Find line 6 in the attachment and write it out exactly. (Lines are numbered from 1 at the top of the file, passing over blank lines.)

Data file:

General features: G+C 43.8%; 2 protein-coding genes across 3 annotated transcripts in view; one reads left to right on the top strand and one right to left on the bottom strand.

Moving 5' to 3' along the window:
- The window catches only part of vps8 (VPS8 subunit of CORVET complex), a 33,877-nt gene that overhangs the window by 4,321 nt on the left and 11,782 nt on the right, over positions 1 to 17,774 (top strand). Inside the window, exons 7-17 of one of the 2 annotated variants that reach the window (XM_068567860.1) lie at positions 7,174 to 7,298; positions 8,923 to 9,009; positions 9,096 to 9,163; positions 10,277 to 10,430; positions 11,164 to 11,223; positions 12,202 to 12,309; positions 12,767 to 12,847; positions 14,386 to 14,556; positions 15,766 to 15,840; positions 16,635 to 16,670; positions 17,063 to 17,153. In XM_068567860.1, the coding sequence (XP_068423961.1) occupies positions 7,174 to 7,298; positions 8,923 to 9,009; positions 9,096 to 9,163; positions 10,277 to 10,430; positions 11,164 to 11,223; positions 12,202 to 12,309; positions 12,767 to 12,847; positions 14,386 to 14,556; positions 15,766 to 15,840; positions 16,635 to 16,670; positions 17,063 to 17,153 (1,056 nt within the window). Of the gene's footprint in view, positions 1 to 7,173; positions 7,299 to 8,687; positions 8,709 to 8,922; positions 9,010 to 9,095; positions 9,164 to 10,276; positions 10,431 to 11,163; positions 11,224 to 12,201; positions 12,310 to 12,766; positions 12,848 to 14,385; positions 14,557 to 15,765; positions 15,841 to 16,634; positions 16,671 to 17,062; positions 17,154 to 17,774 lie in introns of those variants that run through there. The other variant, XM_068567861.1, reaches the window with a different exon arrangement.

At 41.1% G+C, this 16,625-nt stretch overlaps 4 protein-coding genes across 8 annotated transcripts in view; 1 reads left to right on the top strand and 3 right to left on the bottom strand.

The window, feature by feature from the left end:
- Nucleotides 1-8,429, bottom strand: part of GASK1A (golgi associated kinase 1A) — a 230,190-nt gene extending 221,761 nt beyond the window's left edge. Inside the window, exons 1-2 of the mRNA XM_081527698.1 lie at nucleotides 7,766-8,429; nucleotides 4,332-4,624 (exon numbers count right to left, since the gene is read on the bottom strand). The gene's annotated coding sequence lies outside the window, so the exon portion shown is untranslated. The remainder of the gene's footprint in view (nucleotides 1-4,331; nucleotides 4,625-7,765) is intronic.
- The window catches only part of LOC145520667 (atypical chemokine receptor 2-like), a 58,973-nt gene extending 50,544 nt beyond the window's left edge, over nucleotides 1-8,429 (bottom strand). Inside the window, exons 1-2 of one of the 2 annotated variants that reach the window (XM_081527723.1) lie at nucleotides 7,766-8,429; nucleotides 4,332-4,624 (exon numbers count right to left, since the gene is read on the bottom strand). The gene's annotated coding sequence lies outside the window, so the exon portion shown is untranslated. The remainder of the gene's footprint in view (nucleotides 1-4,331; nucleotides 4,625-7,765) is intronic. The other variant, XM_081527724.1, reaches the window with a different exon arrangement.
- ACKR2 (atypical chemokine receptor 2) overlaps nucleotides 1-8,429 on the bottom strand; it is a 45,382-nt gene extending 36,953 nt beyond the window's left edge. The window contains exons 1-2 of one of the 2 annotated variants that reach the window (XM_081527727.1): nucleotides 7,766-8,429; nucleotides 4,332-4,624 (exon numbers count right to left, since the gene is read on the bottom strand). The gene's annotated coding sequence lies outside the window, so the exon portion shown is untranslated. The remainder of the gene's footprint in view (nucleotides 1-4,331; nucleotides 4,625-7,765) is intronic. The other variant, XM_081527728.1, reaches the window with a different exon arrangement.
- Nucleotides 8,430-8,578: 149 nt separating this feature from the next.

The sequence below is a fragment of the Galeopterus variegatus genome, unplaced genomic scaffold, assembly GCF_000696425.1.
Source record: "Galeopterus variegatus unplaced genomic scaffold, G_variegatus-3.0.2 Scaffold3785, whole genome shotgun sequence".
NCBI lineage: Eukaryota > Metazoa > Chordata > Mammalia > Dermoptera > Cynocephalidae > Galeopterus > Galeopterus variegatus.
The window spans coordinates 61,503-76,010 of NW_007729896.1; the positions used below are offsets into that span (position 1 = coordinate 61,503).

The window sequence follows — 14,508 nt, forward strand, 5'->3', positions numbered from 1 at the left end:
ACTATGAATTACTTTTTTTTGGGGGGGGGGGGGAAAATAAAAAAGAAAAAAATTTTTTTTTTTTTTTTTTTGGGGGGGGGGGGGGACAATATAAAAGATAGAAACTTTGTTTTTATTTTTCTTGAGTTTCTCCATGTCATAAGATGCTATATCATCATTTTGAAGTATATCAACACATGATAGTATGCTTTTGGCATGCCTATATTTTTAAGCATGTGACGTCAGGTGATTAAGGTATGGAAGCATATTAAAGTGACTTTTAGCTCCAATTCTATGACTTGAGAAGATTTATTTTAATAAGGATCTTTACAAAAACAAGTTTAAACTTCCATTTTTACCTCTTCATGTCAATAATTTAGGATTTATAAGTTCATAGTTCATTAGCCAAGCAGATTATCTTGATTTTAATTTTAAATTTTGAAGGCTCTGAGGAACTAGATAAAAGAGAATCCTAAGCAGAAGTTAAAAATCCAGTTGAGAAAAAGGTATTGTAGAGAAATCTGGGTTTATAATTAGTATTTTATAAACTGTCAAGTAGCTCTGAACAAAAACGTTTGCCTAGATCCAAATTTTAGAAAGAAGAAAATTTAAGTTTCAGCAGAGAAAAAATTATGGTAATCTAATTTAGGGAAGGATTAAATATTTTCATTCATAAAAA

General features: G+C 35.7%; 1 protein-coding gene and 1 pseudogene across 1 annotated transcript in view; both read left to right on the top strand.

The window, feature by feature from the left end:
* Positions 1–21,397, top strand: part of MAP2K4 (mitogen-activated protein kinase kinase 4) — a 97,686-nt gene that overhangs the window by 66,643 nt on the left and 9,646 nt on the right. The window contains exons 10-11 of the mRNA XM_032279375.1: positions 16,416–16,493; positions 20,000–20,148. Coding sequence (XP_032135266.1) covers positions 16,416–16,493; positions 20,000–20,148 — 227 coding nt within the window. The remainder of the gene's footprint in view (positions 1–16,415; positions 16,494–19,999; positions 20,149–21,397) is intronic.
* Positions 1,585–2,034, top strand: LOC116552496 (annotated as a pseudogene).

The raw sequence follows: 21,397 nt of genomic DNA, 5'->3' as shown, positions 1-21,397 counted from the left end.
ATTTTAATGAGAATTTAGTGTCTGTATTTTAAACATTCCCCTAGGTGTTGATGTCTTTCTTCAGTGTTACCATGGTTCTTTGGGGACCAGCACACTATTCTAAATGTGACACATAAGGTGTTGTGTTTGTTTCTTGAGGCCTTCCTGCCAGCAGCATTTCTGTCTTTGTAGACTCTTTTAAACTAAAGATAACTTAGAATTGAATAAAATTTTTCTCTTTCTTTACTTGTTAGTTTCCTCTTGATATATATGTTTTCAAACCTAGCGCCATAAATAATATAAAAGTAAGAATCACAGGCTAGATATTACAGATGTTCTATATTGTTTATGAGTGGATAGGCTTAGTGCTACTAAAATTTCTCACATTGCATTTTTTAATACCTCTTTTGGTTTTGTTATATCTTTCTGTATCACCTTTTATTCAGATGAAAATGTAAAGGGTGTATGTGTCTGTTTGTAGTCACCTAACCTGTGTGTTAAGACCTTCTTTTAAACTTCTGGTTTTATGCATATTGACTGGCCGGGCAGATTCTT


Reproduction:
- Nucleotides 1-8,429, bottom strand: part of GASK1A (golgi associated kinase 1A) — a 230,190-nt gene extending 221,761 nt beyond the window's left edge. Inside the window, exons 1-2 of the mRNA XM_081527698.1 lie at nucleotides 7,766-8,429; nucleotides 4,332-4,624 (exon numbers count right to left, since the gene is read on the bottom strand). The gene's annotated coding sequence lies outside the window, so the exon portion shown is untranslated. The remainder of the gene's footprint in view (nucleotides 1-4,331; nucleotides 4,625-7,765) is intronic.